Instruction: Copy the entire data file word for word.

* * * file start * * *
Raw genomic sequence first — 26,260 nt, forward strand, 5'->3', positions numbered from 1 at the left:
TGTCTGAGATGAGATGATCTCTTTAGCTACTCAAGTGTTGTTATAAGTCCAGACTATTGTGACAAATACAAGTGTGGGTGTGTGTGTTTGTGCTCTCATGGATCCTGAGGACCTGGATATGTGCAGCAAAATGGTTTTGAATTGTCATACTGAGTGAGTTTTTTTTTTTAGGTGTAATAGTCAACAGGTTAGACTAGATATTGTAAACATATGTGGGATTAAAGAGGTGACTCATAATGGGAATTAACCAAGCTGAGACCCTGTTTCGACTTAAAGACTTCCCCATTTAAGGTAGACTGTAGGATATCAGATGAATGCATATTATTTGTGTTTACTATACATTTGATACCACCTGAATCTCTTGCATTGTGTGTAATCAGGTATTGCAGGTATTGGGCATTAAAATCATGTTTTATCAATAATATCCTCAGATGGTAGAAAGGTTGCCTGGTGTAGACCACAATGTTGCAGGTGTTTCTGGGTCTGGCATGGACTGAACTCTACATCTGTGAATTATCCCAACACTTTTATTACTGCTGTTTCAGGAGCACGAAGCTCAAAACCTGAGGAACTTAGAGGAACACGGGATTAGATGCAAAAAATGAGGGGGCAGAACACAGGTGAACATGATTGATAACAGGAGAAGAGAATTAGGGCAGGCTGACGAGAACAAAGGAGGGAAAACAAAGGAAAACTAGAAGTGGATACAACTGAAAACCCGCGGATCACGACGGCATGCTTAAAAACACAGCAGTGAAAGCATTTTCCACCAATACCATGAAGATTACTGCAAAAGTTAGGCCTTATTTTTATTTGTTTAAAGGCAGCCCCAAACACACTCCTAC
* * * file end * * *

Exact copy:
Raw genomic sequence first — 26,260 nt, forward strand, 5'->3', positions numbered from 1 at the left:
TGTCTGAGATGAGATGATCTCTTTAGCTACTCAAGTGTTGTTATAAGTCCAGACTATTGTGACAAATACAAGTGTGGGTGTGTGTGTTTGTGCTCTCATGGATCCTGAGGACCTGGATATGTGCAGCAAAATGGTTTTGAATTGTCATACTGAGTGAGTTTTTTTTTTTAGGTGTAATAGTCAACAGGTTAGACTAGATATTGTAAACATATGTGGGATTAAAGAGGTGACTCATAATGGGAATTAACCAAGCTGAGACCCTGTTTCGACTTAAAGACTTCCCCATTTAAGGTAGACTGTAGGATATCAGATGAATGCATATTATTTGTGTTTACTATACATTTGATACCACCTGAATCTCTTGCATTGTGTGTAATCAGGTATTGCAGGTATTGGGCATTAAAATCATGTTTTATCAATAATATCCTCAGATGGTAGAAAGGTTGCCTGGTGTAGACCACAATGTTGCAGGTGTTTCTGGGTCTGGCATGGACTGAACTCTACATCTGTGAATTATCCCAACACTTTTATTACTGCTGTTTCAGGAGCACGAAGCTCAAAACCTGAGGAACTTAGAGGAACACGGGATTAGATGCAAAAAATGAGGGGGCAGAACACAGGTGAACATGATTGATAACAGGAGAAGAGAATTAGGGCAGGCTGACGAGAACAAAGGAGGGAAAACAAAGGAAAACTAGAAGTGGATACAACTGAAAACCCGCGGATCACGACGGCATGCTTAAAAACACAGCAGTGAAAGCATTTTCCACCAATACCATGAAGATTACTGCAAAAGTTAGGCCTTATTTTTATTTGTTTAAAGGCAGCCCCAAACACACTCCTAC